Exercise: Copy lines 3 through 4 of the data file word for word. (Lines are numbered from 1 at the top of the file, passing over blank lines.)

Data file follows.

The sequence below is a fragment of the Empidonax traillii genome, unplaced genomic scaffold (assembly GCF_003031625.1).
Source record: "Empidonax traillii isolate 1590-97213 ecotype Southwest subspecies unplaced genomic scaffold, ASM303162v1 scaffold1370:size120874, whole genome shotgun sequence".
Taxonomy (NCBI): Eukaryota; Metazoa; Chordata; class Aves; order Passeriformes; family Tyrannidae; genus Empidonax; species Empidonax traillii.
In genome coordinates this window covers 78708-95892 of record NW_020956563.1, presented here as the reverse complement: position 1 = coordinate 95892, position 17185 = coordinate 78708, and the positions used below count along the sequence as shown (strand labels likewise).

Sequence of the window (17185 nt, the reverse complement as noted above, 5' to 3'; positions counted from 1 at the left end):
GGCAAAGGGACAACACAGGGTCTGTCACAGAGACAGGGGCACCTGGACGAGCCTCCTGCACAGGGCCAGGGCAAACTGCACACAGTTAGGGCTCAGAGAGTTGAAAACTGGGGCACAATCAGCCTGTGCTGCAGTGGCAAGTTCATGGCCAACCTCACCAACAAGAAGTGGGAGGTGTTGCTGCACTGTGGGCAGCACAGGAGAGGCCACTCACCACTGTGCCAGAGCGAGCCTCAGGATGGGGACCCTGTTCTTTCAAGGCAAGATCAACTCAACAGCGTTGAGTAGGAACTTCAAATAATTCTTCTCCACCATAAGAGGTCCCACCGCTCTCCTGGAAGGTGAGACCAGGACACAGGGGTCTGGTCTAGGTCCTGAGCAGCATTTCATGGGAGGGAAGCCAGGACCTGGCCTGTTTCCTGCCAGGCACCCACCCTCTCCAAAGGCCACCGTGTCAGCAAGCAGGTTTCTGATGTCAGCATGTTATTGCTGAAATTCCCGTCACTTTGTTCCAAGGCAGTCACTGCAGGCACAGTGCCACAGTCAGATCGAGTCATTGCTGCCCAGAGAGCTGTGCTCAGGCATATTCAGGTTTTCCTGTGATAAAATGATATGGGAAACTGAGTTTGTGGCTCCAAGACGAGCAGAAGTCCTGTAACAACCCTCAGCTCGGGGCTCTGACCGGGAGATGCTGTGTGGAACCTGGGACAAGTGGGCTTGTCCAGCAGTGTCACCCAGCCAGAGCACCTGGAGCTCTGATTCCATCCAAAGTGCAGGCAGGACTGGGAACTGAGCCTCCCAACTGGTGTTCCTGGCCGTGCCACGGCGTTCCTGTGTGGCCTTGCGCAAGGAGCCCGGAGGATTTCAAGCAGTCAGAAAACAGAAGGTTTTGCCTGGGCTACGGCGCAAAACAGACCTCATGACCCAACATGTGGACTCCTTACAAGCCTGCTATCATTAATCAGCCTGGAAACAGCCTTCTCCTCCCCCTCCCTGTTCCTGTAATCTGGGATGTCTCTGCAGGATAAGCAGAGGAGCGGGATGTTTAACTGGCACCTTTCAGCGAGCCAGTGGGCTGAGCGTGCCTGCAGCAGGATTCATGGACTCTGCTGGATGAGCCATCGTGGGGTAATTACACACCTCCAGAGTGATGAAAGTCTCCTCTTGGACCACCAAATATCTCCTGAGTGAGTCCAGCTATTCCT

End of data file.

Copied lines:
Taxonomy (NCBI): Eukaryota; Metazoa; Chordata; class Aves; order Passeriformes; family Tyrannidae; genus Empidonax; species Empidonax traillii.
In genome coordinates this window covers 78708-95892 of record NW_020956563.1, presented here as the reverse complement: position 1 = coordinate 95892, position 17185 = coordinate 78708, and the positions used below count along the sequence as shown (strand labels likewise).